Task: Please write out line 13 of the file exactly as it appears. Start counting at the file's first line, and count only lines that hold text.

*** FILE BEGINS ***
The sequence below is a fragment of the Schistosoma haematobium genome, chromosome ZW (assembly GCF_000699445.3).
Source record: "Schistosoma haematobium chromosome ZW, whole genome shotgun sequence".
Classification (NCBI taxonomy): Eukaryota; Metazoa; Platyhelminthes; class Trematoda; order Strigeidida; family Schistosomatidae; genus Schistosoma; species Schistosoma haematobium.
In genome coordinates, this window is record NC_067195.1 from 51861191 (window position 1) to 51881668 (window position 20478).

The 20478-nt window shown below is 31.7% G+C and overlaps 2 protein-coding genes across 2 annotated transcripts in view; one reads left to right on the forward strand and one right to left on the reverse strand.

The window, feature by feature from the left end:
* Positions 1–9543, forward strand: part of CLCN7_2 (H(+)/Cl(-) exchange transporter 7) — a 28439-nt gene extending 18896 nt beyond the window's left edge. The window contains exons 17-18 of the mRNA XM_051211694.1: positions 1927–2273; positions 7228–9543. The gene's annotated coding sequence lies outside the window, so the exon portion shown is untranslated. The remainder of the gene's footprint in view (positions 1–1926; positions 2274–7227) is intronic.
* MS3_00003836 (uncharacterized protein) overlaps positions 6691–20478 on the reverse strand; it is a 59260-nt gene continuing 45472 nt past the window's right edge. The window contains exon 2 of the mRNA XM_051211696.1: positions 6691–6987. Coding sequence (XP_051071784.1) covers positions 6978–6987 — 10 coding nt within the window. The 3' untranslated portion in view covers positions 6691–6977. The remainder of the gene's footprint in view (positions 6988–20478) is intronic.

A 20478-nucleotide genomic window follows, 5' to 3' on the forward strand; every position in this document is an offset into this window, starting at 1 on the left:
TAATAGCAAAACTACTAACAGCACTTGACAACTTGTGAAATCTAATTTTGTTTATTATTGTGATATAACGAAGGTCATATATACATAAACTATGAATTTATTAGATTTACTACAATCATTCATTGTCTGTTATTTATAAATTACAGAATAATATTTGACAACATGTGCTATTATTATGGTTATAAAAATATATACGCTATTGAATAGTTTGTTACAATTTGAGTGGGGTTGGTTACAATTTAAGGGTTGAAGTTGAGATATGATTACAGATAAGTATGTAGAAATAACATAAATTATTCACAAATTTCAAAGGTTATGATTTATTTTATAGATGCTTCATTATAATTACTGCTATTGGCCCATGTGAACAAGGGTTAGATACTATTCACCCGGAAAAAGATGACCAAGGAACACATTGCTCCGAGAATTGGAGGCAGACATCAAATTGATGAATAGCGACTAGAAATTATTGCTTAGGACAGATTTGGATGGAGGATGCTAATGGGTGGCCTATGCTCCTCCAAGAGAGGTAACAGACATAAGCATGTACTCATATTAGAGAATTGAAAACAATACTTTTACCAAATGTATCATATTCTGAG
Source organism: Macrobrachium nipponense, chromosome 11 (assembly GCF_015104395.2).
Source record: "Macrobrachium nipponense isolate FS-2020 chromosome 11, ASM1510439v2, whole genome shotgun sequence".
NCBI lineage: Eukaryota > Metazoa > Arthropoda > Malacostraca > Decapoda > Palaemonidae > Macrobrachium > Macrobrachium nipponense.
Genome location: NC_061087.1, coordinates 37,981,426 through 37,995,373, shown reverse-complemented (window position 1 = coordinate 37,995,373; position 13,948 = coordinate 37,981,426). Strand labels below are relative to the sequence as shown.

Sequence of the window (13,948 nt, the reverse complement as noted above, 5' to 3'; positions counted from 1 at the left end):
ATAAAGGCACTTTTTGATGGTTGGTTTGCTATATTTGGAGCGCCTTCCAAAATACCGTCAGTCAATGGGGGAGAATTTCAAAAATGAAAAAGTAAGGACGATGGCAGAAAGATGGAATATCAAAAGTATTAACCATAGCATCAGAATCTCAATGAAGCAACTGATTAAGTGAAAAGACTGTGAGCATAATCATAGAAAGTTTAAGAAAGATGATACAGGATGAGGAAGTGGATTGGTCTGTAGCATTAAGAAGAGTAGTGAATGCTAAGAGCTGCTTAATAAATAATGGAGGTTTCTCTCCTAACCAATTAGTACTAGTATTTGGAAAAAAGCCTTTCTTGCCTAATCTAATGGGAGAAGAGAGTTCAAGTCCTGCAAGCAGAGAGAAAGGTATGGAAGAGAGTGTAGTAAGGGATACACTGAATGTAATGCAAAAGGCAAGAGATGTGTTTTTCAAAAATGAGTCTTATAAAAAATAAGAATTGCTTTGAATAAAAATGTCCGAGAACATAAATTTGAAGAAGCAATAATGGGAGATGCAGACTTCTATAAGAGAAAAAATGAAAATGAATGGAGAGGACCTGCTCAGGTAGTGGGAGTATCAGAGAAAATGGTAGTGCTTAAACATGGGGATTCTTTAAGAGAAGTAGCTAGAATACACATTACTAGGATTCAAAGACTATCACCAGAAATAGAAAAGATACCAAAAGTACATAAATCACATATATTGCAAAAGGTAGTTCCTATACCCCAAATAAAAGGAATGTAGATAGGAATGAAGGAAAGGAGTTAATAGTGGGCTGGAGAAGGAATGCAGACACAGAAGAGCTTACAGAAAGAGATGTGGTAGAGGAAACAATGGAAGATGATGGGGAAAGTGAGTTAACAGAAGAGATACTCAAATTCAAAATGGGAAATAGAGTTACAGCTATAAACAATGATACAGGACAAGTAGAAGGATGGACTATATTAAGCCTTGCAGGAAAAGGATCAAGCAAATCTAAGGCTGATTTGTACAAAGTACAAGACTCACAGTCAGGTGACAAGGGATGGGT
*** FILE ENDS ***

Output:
NCBI lineage: Eukaryota > Metazoa > Arthropoda > Malacostraca > Decapoda > Palaemonidae > Macrobrachium > Macrobrachium nipponense.